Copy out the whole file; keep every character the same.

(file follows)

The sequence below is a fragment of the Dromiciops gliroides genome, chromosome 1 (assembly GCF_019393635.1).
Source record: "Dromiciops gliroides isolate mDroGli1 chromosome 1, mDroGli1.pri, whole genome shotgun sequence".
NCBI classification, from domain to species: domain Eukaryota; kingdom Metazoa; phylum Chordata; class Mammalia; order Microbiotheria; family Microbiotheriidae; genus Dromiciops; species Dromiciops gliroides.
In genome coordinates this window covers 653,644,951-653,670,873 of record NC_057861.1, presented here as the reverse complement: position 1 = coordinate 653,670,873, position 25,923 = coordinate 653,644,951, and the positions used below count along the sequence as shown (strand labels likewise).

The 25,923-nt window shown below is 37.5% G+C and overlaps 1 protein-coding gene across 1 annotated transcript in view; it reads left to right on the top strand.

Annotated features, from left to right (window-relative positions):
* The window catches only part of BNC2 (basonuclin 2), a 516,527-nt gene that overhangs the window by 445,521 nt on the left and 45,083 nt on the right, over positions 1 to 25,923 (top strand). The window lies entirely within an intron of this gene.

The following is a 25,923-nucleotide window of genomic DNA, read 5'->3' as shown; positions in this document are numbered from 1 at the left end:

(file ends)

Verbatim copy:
The sequence below is a fragment of the Dromiciops gliroides genome, chromosome 1 (assembly GCF_019393635.1).
Source record: "Dromiciops gliroides isolate mDroGli1 chromosome 1, mDroGli1.pri, whole genome shotgun sequence".
NCBI classification, from domain to species: domain Eukaryota; kingdom Metazoa; phylum Chordata; class Mammalia; order Microbiotheria; family Microbiotheriidae; genus Dromiciops; species Dromiciops gliroides.
In genome coordinates this window covers 653,644,951-653,670,873 of record NC_057861.1, presented here as the reverse complement: position 1 = coordinate 653,670,873, position 25,923 = coordinate 653,644,951, and the positions used below count along the sequence as shown (strand labels likewise).

The 25,923-nt window shown below is 37.5% G+C and overlaps 1 protein-coding gene across 1 annotated transcript in view; it reads left to right on the top strand.

Annotated features, from left to right (window-relative positions):
* The window catches only part of BNC2 (basonuclin 2), a 516,527-nt gene that overhangs the window by 445,521 nt on the left and 45,083 nt on the right, over positions 1 to 25,923 (top strand). The window lies entirely within an intron of this gene.

The following is a 25,923-nucleotide window of genomic DNA, read 5'->3' as shown; positions in this document are numbered from 1 at the left end: